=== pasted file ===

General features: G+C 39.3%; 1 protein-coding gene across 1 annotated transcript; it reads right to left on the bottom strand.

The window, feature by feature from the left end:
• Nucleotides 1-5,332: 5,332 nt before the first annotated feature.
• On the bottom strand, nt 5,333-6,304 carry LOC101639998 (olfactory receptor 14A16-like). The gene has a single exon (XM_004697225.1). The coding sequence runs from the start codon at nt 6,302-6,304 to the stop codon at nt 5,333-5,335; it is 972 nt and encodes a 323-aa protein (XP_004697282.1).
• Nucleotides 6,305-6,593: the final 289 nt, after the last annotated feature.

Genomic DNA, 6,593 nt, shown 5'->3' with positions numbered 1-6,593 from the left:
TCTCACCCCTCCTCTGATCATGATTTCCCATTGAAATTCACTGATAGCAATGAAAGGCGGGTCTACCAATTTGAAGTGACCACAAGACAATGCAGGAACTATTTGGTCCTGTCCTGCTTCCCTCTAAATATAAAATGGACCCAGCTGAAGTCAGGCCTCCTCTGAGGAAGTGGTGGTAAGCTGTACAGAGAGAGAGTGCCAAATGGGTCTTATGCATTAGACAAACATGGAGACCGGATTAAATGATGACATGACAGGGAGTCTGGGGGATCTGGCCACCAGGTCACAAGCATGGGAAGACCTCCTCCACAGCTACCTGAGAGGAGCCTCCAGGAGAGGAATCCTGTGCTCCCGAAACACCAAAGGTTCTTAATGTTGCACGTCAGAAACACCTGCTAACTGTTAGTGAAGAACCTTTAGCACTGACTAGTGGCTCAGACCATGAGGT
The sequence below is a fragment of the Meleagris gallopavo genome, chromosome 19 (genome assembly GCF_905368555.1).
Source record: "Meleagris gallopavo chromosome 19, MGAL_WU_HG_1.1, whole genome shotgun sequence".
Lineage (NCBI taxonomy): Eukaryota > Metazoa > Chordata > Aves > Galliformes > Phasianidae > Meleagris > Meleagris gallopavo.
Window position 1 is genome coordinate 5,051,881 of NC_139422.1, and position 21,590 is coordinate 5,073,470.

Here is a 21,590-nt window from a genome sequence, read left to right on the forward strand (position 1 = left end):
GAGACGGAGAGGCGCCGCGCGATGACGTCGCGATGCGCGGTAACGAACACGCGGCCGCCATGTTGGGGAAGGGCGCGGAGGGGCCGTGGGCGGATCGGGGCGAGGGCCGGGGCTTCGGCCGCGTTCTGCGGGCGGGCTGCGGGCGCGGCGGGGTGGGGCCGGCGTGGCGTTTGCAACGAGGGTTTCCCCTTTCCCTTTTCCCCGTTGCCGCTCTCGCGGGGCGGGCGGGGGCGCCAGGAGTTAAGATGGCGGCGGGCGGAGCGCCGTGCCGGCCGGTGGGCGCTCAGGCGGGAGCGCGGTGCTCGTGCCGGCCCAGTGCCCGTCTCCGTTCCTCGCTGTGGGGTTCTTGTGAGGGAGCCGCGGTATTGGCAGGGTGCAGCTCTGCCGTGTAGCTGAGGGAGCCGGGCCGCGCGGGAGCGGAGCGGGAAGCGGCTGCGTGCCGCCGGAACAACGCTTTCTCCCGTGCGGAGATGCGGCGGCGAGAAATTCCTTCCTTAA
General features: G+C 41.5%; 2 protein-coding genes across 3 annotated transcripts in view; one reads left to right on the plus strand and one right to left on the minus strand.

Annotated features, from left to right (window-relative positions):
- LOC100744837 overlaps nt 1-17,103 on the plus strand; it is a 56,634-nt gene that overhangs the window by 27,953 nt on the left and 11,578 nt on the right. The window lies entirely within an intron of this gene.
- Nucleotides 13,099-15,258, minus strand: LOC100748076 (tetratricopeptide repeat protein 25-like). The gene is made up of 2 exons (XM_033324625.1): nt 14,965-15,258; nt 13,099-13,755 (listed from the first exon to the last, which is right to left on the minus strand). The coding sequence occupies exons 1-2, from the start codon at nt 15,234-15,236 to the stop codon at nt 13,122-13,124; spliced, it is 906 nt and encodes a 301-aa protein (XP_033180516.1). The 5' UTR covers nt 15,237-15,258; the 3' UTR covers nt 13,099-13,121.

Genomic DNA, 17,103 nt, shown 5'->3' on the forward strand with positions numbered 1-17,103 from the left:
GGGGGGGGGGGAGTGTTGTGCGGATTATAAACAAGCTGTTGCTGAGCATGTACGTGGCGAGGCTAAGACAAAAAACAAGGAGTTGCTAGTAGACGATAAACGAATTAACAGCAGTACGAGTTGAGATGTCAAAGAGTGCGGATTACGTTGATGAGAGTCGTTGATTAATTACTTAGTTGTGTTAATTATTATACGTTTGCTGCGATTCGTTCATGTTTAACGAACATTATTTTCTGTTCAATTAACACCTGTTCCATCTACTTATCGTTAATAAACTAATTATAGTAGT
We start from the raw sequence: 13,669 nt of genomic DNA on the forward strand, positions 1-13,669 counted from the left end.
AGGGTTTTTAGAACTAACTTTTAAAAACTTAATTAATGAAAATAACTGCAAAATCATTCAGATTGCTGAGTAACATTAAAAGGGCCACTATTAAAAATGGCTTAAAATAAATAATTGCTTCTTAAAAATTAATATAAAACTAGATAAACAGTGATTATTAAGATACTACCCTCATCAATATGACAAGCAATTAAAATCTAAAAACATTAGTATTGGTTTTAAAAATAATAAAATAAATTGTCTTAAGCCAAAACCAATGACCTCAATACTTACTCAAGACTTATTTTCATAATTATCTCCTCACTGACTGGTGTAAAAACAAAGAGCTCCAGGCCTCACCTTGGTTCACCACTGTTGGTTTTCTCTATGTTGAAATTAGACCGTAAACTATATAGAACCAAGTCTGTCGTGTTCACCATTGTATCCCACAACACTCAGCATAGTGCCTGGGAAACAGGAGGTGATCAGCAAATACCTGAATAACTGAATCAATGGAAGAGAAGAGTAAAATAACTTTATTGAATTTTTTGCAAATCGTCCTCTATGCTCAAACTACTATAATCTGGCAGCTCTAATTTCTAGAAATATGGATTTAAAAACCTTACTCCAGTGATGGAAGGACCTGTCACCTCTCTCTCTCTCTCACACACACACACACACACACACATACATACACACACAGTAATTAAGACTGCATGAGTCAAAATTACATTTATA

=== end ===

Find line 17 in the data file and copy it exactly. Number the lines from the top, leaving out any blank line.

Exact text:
- Nucleotides 13,099-15,258, minus strand: LOC100748076 (tetratricopeptide repeat protein 25-like). The gene is made up of 2 exons (XM_033324625.1): nt 14,965-15,258; nt 13,099-13,755 (listed from the first exon to the last, which is right to left on the minus strand). The coding sequence occupies exons 1-2, from the start codon at nt 15,234-15,236 to the stop codon at nt 13,122-13,124; spliced, it is 906 nt and encodes a 301-aa protein (XP_033180516.1). The 5' UTR covers nt 15,237-15,258; the 3' UTR covers nt 13,099-13,121.